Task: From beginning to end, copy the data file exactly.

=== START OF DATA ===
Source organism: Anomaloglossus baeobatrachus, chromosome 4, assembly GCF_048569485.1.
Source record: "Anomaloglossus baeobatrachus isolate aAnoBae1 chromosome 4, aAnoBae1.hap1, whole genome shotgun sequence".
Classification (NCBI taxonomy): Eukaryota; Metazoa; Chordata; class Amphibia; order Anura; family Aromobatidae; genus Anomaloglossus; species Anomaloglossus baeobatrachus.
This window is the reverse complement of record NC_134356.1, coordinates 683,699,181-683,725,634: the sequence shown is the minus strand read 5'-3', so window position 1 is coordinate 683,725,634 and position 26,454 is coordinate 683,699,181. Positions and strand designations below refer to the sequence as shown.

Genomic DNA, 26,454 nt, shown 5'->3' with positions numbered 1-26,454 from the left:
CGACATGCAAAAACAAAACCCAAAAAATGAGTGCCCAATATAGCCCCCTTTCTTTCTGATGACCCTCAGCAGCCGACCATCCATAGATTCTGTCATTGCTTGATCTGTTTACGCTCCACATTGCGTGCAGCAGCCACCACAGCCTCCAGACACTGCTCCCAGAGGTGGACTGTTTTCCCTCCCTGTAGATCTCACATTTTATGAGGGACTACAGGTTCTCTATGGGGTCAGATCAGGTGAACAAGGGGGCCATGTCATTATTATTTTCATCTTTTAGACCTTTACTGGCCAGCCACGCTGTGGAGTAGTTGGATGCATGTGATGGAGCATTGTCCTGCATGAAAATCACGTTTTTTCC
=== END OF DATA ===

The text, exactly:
Source organism: Anomaloglossus baeobatrachus, chromosome 4, assembly GCF_048569485.1.
Source record: "Anomaloglossus baeobatrachus isolate aAnoBae1 chromosome 4, aAnoBae1.hap1, whole genome shotgun sequence".
Classification (NCBI taxonomy): Eukaryota; Metazoa; Chordata; class Amphibia; order Anura; family Aromobatidae; genus Anomaloglossus; species Anomaloglossus baeobatrachus.
This window is the reverse complement of record NC_134356.1, coordinates 683,699,181-683,725,634: the sequence shown is the minus strand read 5'-3', so window position 1 is coordinate 683,725,634 and position 26,454 is coordinate 683,699,181. Positions and strand designations below refer to the sequence as shown.

Genomic DNA, 26,454 nt, shown 5'->3' with positions numbered 1-26,454 from the left:
CGACATGCAAAAACAAAACCCAAAAAATGAGTGCCCAATATAGCCCCCTTTCTTTCTGATGACCCTCAGCAGCCGACCATCCATAGATTCTGTCATTGCTTGATCTGTTTACGCTCCACATTGCGTGCAGCAGCCACCACAGCCTCCAGACACTGCTCCCAGAGGTGGACTGTTTTCCCTCCCTGTAGATCTCACATTTTATGAGGGACTACAGGTTCTCTATGGGGTCAGATCAGGTGAACAAGGGGGCCATGTCATTATTATTTTCATCTTTTAGACCTTTACTGGCCAGCCACGCTGTGGAGTAGTTGGATGCATGTGATGGAGCATTGTCCTGCATGAAAATCACGTTTTTTCC